The originator of the new The Devil Wears Prada talks about diversity, the American Flight of fancy and identity politics

R J Hernández at New York fashion week
R J Hernández at New York fashion week.
Photograph: Georgie Wileman/Getty Images

When An Honest Fashion was published in the summer Vanity Fair breathlessly collect summoned it The Devil Wears Prada for millennials. Like Lauren Weisberger, 26-year-old architect R J Hernández interned at Vogue and had seemingly written a tell-all close to his experiences. “A lot of the book was inspired by my time working at Vogue and then afterwards at Elle and W arsenal. I took my experiences and made them something new,” he says on the phone from LA.

But, distinct from Weisberger’s David v Goliath battle with an Anna Wintour-ish Miranda Hieratic figure, An Innocent Fashion is a tussle of identity politics set against a out of the public eye of fashion. With the rise of transgender models like Hari Nef and the pours of diversity on the catwalk swirling about, the publication of the book is auspicious. “I think that, at the moment, there’s an attempt to be more stomaching of diversity,” says Hernández. “But, in reality, I feel like that’s occasion because it’s a trend. No one in fashion really cares about a dissimilar world.”

Hernández, a Cuban-American, who describes himself as “a person of pl insignia and a queer person”, says that when he first filed the doors of US Vogue he felt out of place. “Looking at the people at Last word passing through the office and the girl who interviewed me, I thought that there’s no way a Latino boy from demure means could fit into this world.”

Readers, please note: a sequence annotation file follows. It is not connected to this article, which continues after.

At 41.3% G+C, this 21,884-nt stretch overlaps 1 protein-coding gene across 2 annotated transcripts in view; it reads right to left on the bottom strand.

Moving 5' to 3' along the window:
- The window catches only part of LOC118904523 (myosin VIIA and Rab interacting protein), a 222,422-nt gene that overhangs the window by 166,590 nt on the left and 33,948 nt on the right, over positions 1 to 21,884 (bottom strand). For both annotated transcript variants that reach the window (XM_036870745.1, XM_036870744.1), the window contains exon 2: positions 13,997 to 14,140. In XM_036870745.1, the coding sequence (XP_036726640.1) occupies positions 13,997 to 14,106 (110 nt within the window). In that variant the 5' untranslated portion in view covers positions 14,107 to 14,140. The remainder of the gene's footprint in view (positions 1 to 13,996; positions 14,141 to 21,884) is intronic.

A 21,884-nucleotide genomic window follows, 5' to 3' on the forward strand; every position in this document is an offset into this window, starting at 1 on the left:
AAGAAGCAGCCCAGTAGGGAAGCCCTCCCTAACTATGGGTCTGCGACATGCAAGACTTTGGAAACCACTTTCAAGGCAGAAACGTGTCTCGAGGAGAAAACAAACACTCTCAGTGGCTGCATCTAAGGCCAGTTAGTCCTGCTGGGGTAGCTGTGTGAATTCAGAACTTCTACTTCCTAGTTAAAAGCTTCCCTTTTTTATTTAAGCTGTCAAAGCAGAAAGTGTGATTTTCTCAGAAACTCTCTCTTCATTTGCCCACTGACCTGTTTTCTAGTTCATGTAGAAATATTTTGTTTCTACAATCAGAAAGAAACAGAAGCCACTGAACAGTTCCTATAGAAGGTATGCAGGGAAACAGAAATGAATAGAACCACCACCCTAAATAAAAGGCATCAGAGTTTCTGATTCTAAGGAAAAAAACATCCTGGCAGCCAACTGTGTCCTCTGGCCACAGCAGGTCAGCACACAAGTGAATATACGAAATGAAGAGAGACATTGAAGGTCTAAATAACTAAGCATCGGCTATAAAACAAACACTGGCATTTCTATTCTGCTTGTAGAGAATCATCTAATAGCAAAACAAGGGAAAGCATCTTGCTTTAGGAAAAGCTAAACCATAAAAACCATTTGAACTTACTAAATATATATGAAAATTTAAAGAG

Growing up in Miami, he aspired to effluxion what he calls his “provincial” surroundings, but there was a big problem. “I crave like the American Dream was this white thing.”

RJ Hernández : An Innocent Fashion
RJ Hernández : An Inoffensive Fashion

The protagonist of An Innocent Fashion, Elián San Jamar, reinvents himself as Ethan St James. Similarly, Hernández renamed himself after the JD Salinger typical Seymour Glass. “I thought, ‘Why not change my name and become the myself who belongs at Vogue? In the book, Ethan’s biggest advantage is that he can quaint for white.’” For Hernández this name change bled into his undamaged external life, giving him permission to exaggerate his wardrobe and his star. He says that it allowed him to ingratiate himself into Fad’s inner sanctum but that there was a price. “The identity that I was incorporating was taking over and it could be read as a ‘rich white actually’”. His increasingly eccentric clothing choices – specifically a marry of shoes with four-inch-high heels – signalled the end of his time at Popularity. He claims that he was let go for wearing clothes that were deemed not seemly for an intern. “Working in a glamorous environment doesn’t afford you the right to express yourself more than Wall Street,” he requires.

Another illusion that was shattered was that of the American Fancy. “Ethan wants to get power, but he belongs to a group of people who suffer with the biggest disadvantages in the country.”

Does the publication of An Innocent Taste, the TV rights which have been sold under his official name suggests he’s in a better place? “I’ve grown up for such a large time feeling inferior about my background, and now it’s possible to hold my background as a strength and not a weakness.” Which sounds very much as if a happy ending to us.